Over the ages, we may not have progressed far towards perfection as individuals but gradually, in fits and starts, our societies have moved towards a respect for human rights that acknowledges the value of each individual. We may not have found the perfect governance model but we can all agree that imperfect democracy is superior to dictatorship, even benign dictatorship. In religion, we have not discovered “The Universal Truth” but we do agree to respect and tolerate the many different and competing versions of it. We have accepted that no ethnic group or race is inherently superior or inferior to any other and although slavery and human trafficking still exist, they are illegal and are no longer acceptable practices. These gains for humanity have not been achieved without conflict and there are frequent backward steps but the historical trend is clear.
Change is always scary and individual freedom with its accompanying responsibilities can be daunting and yet the human spirit rejects the safety of the gilded cage for the dangers and satisfaction of soaring freedom. On the whole, young people find it easier to adapt to change than their elders and more readily chaff against traditional rules that have no rational basis. As with everything else, there is a need to balance the wisdom that comes with experience with the daring and courage that is the hallmark of youth. In the same way, we must balance the rights of individuals against the good of society as a whole. The greatest contention is generated when we set or reset the pivot points for these balancing acts and often those in authority, including religious leaders, place themselves firmly on the wrong side of history.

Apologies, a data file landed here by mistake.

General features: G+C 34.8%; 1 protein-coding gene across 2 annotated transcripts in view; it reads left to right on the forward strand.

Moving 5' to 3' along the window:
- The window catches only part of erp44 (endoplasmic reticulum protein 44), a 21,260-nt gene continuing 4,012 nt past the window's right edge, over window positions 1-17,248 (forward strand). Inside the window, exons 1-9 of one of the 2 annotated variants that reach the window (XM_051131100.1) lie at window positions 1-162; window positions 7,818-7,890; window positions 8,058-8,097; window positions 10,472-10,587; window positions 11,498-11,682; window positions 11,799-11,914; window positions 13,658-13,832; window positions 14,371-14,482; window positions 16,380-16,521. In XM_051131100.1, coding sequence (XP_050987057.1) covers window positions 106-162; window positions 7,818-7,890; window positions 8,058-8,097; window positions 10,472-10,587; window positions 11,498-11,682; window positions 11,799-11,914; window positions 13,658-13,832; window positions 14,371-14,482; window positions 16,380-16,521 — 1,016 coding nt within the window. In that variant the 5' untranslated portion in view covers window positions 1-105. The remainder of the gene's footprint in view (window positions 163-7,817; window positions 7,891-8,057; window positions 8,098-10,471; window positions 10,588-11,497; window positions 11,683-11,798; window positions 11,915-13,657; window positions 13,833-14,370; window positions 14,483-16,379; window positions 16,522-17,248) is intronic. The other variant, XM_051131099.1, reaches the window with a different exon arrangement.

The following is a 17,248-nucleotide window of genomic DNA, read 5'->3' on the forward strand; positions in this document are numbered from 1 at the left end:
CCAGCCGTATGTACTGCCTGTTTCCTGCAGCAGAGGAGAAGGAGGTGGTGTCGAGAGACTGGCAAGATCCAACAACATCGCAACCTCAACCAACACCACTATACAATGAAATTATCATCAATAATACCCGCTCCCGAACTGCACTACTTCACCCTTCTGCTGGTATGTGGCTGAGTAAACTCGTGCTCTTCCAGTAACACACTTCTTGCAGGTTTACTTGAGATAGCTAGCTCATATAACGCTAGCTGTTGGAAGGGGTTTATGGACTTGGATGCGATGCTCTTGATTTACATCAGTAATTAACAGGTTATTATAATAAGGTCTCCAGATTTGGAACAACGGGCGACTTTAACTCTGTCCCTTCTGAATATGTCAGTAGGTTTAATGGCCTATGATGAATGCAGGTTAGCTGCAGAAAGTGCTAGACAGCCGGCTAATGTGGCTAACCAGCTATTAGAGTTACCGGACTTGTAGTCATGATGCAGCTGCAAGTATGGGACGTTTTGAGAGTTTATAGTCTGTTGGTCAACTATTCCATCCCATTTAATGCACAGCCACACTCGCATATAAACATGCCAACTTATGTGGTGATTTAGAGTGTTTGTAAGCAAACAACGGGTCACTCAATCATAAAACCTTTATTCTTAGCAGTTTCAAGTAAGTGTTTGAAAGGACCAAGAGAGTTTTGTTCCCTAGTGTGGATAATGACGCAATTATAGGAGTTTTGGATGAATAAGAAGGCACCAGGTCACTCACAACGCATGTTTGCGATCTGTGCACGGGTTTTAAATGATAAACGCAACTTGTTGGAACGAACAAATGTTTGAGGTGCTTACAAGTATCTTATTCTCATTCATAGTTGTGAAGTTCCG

From the Inquisition of the Middle Ages to modern attempts to introduce theocracy, most religions are intolerant of those who do not share their particular brand of faith. All too often theocratic concerns become confused with political issues and we see different varieties of sectarian strife in places as far apart as Ireland and Iraq.
In the fight to abolish Slavery, some individual Christian leaders bravely stood for human rights but the Church authorities generally supported the status quo and placed themselves on the wrong side of history. Some, such as the Dutch Reformed Church in South Africa, maintained almost to the end that apartheid was ordained by God. Although black churches were at the forefront of the civil rights movement in the United States, the white political establishment including mainstream white churches and religious leaders were similarly slow to support this human rights initiative and many actively encouraged those opposed to the civil rights movement and found themselves on the wrong side of history.
Today, we are facing a new frontier of human rights. We are called upon to recognize that human rights should extend to every individual regardless of their sexual orientation. Once again, the mainstream Churches have taken up a position on the wrong side of history. Individual church leaders may recognize that they have a moral duty to uphold the dignity of all human beings and encourage tolerance and human rights for all but the majority are leading a populist lynch mob encouraging stigma and discrimination. They may be able to slow down the flow of the tide but, like King Canute of historical fame, they cannot stop the tide from coming in.
One could argue that those fighting against stigma and discrimination should simply wait until history catches up but history can be remarkably slow and many want to see results within their own lifetime. Meanwhile, the dinosaurs are gathering on the wrong side of history waiting for extinction to deal with their ideas. The Guardian